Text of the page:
It could be said the recovery effort began with the International Society for the Preservation of the Wisent, which was founded in 1923. Over the years this organisation had some dubious patrons such as Herman Göring, the second most powerful man in Hitler’s Nazi Germany. These initial efforts helped start a breeding programme and led to the creation of the European Bison Pedigree Book, which has tracked every living European Bison since then.
However, the real recovery story is a Polish one. In 1952 after the success of the breeding programme, the first two bison were released back into the wild forests of Białowieża. Ever since the herd has steadily grown in size. By the start of this century, their numbers had only climbed to about 2,800 individuals. Compare that with the recovery of the American bison to about 500,000 and it puts it into perspective.
Renewed interest in the species has meant growth rates of the overall population have increased to about 15% per year. This has been accomplished above all in Poland but also by a network of small ambitious projects which receive Polish bison to start their own semi-wild herds. To date, they have been reintroduced to about 20 countries. This is how they eventually got to an island in the Baltic sea.
When we asked bison expert Yvonne Kemp, Lead Ecologist at the European Bison Conservation Center of Spain, for a picture of current populations she mentioned how in 2020, the European bison moved from Vulnerable to Near Threatened on the IUCN Red List of Threatened Species, an indication it's doing better. She also explained that the current population size is expected to reach 10,000. There were some large herds present in Ukraine, Chernobyl being one of the places, so it's unclear what exactly has happened to them there. It's thought that close to 7,000 of the overall population are living in nature (free or semi-free).
It's places just like Bornholm in Denmark that are the example of how the European bison is being brought back through a network of well linked small scale projects. And these small scale projects do more than just help spread the bison, they can help educate people and get them excited about wilderness coming back.
And after a bit more searching we finally spotted something in between the trees. It was really impressive to see this big animal simply standing there in the forest. I think the image doesn’t do justice to their size which is quite intimidating and then led me to think hang on, am I in danger?Our first sighting
Are Bison Dangerous?
Understandably, this question is one of the most common concerns about bison reintroductions in Europe. Rather than rely on an assortment of hearsay or sensationalised media reports on human-bison encounters, let’s try and answer that by looking at some research.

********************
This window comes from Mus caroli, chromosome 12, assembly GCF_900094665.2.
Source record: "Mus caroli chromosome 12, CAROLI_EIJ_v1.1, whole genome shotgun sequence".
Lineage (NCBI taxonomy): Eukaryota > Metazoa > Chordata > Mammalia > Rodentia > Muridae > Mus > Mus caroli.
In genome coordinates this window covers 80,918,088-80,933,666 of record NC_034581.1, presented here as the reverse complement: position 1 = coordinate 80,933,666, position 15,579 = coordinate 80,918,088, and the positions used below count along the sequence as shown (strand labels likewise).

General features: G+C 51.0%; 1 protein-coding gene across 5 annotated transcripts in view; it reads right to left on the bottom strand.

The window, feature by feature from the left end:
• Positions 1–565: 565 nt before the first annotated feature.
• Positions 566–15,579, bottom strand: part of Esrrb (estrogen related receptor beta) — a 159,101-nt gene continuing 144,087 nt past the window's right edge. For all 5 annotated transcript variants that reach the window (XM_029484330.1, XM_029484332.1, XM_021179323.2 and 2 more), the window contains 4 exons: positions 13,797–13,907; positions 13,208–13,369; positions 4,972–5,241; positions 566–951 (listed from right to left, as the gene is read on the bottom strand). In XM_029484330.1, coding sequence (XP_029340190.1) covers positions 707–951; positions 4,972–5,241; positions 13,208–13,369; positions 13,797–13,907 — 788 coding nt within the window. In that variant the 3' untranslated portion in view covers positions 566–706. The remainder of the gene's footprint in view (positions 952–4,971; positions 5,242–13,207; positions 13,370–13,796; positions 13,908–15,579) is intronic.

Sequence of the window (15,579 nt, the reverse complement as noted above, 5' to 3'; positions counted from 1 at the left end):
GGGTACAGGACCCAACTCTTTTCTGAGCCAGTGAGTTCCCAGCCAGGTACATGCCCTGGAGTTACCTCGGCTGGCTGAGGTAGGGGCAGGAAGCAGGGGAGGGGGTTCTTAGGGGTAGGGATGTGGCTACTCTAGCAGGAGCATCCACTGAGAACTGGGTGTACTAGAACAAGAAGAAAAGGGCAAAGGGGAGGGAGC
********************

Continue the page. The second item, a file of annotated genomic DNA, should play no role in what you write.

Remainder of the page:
A paper published by polish researchers tested how the bison would react to human approach and also gathered data on the various cases of conflict between humans and bison through interviews. Their first experiment was to approach the bison and measure their 'flight initiation distance'. This is the distance at which bison react to humans by running away. The mean distance for this was 77±46 m which is a pretty wide range. However, the mean critical distance of attacks was 21±2 m which is much narrower. They also noted that most attacks took the form of a short chase preceded by warning signs. Goring was observed in only 26% of those attacks and resulted in no fatalities.
The overarching conclusion for me is simple, keep your distance and you will be fine. In Bornholm, they recommended 100m which makes sense.
What lies in the future for bison?
The first natural place for the bison to expand to are the larger national parks and protected areas that are found within their historic range. A great example is a project run by Rewilding Europe and WWF Romania in the Southern Carpathians, where since 2014 they reintroduced 80 bison which have grown to more than 100 individuals in 2022. In the same region, our partners Foundation Conservation Carpathia, have started a herd in the Fagaras mountains, in the area of our healing clear-cuts reforestation project in the Southern Carpathians, with the ambition of creating a large wild population there as well.
There are many other similar places in their range and this is where we can expect to see large herds with significant numbers. But what about the other smaller areas in Germany, The Netherlands, Denmark or Spain? This is where our work with Yvonne comes in.
Tracking Europe's most southerly population of bison
Here at Mossy Earth, we have a small project in which we sponsored some equipment to help monitor bison reintroductions in Spain. By understanding how the bison behave, we hope this data will help future reintroductions but also help in the bigger quest of figuring out how the bison can fit into the human landscape.
The same applies to the area I visited in Bornholm where they are undergoing a trial period to understand whether they can remove the fences from the current enclosure.
Back in Bornholm myself and Tom eventually found the majority of the herd. Along the way we saw broken trees, dung and plenty of open meadows, the classical signs of bison doing their thing. We even got to see these little birds pick parasites from their fur.
As the biggest wild animal in Europe, their impact as ecosystem engineers is beyond impressive - a reason to be proud of the efforts to restore bison so far. But we will have to see how far, we as humans, will let them come back into their role.